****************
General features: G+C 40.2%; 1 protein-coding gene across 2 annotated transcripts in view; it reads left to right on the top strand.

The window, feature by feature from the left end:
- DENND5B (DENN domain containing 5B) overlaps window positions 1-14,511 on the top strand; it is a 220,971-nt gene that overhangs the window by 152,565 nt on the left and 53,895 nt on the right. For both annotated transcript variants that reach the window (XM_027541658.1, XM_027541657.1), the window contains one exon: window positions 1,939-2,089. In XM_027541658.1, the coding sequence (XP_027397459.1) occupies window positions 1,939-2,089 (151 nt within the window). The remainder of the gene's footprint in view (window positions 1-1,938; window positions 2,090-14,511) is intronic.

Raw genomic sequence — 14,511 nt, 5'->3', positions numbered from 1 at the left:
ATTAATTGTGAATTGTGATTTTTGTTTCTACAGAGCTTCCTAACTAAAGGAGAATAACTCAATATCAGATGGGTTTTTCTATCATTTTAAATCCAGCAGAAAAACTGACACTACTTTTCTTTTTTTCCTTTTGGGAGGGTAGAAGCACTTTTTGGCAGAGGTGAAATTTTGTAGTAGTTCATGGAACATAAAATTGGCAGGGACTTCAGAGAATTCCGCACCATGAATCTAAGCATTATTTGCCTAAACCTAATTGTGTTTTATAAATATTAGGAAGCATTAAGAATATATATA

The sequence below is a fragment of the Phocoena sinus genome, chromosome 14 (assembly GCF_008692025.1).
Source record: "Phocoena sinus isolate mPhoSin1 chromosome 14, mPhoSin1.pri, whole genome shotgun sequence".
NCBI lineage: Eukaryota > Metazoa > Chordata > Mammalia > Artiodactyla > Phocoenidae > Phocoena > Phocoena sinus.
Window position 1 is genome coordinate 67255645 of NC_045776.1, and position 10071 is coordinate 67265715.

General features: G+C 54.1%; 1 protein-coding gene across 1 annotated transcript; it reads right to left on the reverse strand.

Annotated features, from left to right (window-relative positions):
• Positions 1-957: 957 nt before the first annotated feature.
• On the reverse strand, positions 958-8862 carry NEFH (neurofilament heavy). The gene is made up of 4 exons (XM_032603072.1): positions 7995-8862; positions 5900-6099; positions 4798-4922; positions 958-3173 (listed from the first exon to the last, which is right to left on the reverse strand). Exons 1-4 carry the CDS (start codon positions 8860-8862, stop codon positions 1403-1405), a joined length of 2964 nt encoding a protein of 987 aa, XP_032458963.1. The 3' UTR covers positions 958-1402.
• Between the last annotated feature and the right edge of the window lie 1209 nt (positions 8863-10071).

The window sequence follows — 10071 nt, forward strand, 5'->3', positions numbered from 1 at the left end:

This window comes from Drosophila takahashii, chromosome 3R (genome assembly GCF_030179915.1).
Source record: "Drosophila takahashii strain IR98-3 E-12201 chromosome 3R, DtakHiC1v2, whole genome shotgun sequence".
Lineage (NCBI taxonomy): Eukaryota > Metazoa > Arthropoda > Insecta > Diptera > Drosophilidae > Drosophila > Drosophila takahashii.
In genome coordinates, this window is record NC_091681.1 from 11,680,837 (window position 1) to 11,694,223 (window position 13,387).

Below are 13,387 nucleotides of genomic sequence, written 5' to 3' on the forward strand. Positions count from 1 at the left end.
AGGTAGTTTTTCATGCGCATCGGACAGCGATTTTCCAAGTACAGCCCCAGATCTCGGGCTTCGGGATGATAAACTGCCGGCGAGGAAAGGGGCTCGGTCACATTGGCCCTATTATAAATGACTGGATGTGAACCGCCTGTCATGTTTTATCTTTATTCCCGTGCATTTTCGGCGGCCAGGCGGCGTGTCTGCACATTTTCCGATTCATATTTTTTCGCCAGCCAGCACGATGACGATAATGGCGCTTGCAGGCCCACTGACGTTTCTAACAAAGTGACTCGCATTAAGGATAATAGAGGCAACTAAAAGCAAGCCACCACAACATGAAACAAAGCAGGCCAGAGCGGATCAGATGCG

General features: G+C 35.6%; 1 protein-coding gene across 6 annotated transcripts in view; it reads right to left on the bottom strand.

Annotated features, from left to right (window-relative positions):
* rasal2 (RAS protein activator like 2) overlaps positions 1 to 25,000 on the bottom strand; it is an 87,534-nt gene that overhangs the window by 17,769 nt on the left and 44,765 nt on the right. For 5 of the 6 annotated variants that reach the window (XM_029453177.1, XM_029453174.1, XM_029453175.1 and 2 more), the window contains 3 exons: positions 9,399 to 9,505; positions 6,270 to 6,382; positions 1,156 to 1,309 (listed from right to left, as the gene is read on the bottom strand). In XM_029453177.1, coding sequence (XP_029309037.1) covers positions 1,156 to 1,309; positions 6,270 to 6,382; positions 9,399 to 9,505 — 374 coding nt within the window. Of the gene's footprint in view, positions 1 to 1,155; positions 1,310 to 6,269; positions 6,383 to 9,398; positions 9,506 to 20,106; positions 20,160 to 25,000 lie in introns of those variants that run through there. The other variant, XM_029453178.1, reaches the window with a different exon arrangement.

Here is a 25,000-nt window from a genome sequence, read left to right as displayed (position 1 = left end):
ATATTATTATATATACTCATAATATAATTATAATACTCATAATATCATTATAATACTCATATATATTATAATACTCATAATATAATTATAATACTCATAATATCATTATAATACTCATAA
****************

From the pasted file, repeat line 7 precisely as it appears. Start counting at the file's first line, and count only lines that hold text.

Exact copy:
Source record: "Phocoena sinus isolate mPhoSin1 chromosome 14, mPhoSin1.pri, whole genome shotgun sequence".